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Whither Human Rights?

Posted 03-03-2013 at 06:55 PM by Adrian69702006

Chris Grayling, the Justice Secretary, has indicated that a future Conservative Government could well repeal the Human Rights Act. We wonder how the Government might go about this, particularly if Britain is still part of the European Union, and no doubt in the teeth of significant opposition from Labour and the Liberal Democrats. Perhaps more detail will emerge in the course of time.
We have no issue with the basic idea of Human Rights or legislation designed to safeguard those rights. Anyone who has a even the most passing acquintance with English history knows well that there is nothing new or novel in the idea that people might have rights enshrined in law. Magna Carta (1215) and the 1689 Bill of Rights both recognise the principle and we doubt not that other ancient statues can be cited in the defence of liberty. These ancient laws have had to be abrogated to some extent, not least of all in the administration of justice, due to circumstances arising which could not have been foreseen in times past. The basic principles remain however.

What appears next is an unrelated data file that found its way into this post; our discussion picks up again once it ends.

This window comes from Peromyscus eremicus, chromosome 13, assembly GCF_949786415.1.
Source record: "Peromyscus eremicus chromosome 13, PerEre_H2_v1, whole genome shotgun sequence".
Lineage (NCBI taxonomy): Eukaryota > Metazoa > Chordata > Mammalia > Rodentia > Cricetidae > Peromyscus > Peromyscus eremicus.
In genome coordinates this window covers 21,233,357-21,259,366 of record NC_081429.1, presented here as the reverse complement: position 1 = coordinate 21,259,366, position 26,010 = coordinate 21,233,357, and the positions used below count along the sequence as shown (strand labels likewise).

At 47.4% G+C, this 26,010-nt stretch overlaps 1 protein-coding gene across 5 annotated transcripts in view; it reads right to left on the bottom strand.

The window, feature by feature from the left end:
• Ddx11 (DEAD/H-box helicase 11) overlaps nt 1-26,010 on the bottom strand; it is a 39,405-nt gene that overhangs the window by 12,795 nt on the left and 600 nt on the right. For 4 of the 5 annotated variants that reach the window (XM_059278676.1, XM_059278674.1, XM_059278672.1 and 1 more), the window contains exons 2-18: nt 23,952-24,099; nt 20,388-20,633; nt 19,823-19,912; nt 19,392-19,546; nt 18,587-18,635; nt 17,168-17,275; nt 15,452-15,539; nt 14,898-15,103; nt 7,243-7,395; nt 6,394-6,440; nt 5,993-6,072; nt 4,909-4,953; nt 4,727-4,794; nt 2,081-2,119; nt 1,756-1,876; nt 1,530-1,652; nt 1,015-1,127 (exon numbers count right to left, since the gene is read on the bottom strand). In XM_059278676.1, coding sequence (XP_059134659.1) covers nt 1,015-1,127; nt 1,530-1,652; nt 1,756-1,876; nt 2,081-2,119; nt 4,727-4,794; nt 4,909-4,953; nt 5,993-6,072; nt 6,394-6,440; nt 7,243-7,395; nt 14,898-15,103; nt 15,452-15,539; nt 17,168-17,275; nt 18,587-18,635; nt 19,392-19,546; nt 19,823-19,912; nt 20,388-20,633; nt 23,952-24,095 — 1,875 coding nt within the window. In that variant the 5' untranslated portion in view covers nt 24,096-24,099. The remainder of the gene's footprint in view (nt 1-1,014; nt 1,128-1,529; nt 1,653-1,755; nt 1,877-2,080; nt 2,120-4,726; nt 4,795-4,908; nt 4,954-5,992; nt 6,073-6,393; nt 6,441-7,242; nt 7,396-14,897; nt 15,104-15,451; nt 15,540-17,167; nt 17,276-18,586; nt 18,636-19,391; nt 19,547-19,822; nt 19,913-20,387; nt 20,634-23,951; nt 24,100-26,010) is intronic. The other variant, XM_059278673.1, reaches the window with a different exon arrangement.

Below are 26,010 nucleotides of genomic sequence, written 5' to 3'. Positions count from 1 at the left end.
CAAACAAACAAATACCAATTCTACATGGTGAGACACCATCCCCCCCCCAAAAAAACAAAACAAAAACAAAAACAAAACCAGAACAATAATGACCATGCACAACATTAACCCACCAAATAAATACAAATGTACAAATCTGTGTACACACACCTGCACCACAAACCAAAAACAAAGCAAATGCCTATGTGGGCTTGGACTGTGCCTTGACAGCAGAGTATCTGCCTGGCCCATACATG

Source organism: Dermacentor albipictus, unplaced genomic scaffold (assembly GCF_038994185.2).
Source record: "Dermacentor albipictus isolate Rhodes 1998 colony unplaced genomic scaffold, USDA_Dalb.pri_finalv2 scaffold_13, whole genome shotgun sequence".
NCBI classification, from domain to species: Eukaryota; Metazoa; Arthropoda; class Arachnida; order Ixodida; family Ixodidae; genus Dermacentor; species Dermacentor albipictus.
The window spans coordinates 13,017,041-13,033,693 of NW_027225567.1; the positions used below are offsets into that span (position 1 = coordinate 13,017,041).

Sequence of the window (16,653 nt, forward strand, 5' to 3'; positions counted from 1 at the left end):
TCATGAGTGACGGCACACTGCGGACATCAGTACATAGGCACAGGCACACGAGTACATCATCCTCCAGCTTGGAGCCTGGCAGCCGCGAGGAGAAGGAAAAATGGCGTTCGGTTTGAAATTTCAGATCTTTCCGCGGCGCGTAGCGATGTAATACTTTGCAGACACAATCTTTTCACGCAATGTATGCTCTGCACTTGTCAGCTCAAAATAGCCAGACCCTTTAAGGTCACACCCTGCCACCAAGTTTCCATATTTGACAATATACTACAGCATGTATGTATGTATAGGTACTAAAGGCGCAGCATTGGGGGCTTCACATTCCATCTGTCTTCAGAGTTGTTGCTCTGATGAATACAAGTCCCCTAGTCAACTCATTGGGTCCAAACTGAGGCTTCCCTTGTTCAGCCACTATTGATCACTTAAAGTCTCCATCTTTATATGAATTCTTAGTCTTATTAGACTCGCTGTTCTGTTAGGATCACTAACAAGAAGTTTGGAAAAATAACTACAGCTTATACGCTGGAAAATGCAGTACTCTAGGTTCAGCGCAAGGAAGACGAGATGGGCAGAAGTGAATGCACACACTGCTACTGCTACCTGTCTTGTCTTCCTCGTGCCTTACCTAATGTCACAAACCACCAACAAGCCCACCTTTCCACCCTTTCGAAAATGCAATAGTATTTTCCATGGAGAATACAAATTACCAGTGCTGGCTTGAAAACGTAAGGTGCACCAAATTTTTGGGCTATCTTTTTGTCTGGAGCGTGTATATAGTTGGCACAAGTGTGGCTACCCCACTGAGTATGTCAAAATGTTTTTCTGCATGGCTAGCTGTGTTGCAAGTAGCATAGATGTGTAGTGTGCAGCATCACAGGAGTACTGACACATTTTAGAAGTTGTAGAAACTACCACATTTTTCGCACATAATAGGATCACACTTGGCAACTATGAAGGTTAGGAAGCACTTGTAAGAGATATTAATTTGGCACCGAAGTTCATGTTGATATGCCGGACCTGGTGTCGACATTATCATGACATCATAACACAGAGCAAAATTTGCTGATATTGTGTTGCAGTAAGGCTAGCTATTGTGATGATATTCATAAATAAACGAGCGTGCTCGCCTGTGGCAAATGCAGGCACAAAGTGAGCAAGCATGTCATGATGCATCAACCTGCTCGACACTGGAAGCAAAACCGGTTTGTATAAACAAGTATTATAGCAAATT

What we do take issue with is the flagrant abuse of a Human Rights Act, intended to safeguard the liberties of law-abiding people, by criminals and undesirable aliens. Many people are rightly sickened to learn that we cannot deport a terrorist on account of his right to "a home and family life" or the "human rights record" of the country from which he came. We should have the right to remove such people from the United Kingdom untroubled by what are, at best, spurious arguments. Scrapping the Human Rights Act is not the way forward though. It is not altogether bad. But for the Human Rights Act, specific primary legislation would have been needed before the Prince of Wales was free to marry Mrs Parker Bowles. No, the way forward is to qualify our Human Rights legislation is such a way as to prevent abuses - or at least to render them less likely. Reform, not abolition, is what is needed and is most likely to secure some sort of cross-party consensus.

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